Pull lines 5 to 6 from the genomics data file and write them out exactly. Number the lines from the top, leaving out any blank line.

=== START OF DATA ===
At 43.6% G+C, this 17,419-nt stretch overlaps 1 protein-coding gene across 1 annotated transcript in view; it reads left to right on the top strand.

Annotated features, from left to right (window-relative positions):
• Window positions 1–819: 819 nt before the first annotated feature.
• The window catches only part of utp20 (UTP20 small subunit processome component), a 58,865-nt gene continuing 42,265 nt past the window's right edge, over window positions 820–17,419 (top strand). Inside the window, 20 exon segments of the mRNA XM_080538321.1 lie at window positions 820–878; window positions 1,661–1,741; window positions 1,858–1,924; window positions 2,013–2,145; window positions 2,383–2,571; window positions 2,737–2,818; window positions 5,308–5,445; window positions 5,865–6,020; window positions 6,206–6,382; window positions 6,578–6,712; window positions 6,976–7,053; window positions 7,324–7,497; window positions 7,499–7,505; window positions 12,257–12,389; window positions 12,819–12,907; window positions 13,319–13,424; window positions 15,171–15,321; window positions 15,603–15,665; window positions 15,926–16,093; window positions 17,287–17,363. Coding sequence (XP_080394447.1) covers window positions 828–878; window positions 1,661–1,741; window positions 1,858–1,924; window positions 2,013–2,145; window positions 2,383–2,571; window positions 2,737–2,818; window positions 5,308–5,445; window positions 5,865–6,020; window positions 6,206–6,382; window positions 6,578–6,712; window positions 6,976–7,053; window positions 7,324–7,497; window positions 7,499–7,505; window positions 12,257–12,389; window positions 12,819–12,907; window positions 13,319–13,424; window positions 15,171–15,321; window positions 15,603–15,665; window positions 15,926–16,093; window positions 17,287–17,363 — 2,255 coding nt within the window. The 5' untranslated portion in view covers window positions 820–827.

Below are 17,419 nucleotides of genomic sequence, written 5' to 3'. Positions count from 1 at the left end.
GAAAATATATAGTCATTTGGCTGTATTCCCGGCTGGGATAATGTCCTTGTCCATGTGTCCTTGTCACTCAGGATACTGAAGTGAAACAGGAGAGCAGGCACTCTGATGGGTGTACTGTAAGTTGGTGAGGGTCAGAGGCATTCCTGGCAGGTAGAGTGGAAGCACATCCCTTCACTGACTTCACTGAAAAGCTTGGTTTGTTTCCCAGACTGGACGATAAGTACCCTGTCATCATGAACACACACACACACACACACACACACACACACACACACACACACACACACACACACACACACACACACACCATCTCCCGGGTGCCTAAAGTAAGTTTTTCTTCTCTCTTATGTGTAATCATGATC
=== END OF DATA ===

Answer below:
Below are 17,419 nucleotides of genomic sequence, written 5' to 3'. Positions count from 1 at the left end.
GAAAATATATAGTCATTTGGCTGTATTCCCGGCTGGGATAATGTCCTTGTCCATGTGTCCTTGTCACTCAGGATACTGAAGTGAAACAGGAGAGCAGGCACTCTGATGGGTGTACTGTAAGTTGGTGAGGGTCAGAGGCATTCCTGGCAGGTAGAGTGGAAGCACATCCCTTCACTGACTTCACTGAAAAGCTTGGTTTGTTTCCCAGACTGGACGATAAGTACCCTGTCATCATGAACACACACACACACACACACACACACACACACACACACACACACACACACACACACACACACACACACACCATCTCCCGGGTGCCTAAAGTAAGTTTTTCTTCTCTCTTATGTGTAATCATGATC